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I'm fairly new to unit testing and we are actually attempting to use it on a project. There is a property like this.

    public TimeSpan CountDown
            return _countDown;
            long fraction = value.Ticks % 10000000;
            value -= TimeSpan.FromTicks(fraction);
            if(fraction > 5000000)
                value += TimeSpan.FromSeconds(1);
            if(_countDown != value)
                _countDown = value;

My test looks like this.

    public void CountDownTest_GetSet_PropChangedShouldFire()
        ManualRafflePresenter target = new ManualRafflePresenter();
        bool fired = false;
        string name = null;
        target.PropertyChanged += new PropertyChangedEventHandler((o, a) =>
            fired = true;
            name = a.PropertyName;
        TimeSpan expected = new TimeSpan(0, 1, 25);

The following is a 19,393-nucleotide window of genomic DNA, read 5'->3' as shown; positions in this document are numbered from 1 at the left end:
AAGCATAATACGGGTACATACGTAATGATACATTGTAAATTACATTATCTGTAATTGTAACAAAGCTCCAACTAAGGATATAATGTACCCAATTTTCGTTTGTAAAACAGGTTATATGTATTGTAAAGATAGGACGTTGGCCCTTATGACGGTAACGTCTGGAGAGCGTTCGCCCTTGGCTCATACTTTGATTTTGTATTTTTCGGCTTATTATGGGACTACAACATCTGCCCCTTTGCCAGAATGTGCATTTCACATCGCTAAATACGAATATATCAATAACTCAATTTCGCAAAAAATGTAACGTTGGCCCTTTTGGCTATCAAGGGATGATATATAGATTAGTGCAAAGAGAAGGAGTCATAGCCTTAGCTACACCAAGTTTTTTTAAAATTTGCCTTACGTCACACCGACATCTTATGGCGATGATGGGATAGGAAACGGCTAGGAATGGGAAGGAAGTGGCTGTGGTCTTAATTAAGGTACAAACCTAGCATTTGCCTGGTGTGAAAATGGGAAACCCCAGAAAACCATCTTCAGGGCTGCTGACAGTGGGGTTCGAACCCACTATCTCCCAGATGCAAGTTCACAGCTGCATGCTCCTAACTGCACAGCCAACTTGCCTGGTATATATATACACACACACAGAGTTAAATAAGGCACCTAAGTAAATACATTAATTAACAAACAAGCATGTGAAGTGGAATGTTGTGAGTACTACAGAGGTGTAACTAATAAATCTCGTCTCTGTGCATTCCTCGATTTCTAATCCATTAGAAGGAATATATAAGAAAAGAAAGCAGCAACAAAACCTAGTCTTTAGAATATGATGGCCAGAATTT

TimeSpan actual;
        target.CountDown = expected;
        actual = target.CountDown;
        Assert.AreEqual(expected, actual);
        Assert.AreEqual("CountDown", name);

The question is how do I test the code in the setter? Do I break it out into a method? If I do it would probably be private since no one else needs to use this. But they say not to test private methods. Do make a class if this is the only case? would two uses of this code make a class worthwhile? What is wrong with this code from a design standpoint. What is correct?

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1 Answer 1

up vote 4 down vote accepted

The way you've got is fine (call the setter and then check the get returns the expected value).

Make sure you choose a selection of test values that exercise all the paths in that setter. A single set/get test isn't sufficient coverage.

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That is what I thought I just could not think of how to make values what I needed. I believe I have figured it out. Thanks. –  nportelli Apr 26 '10 at 20:21

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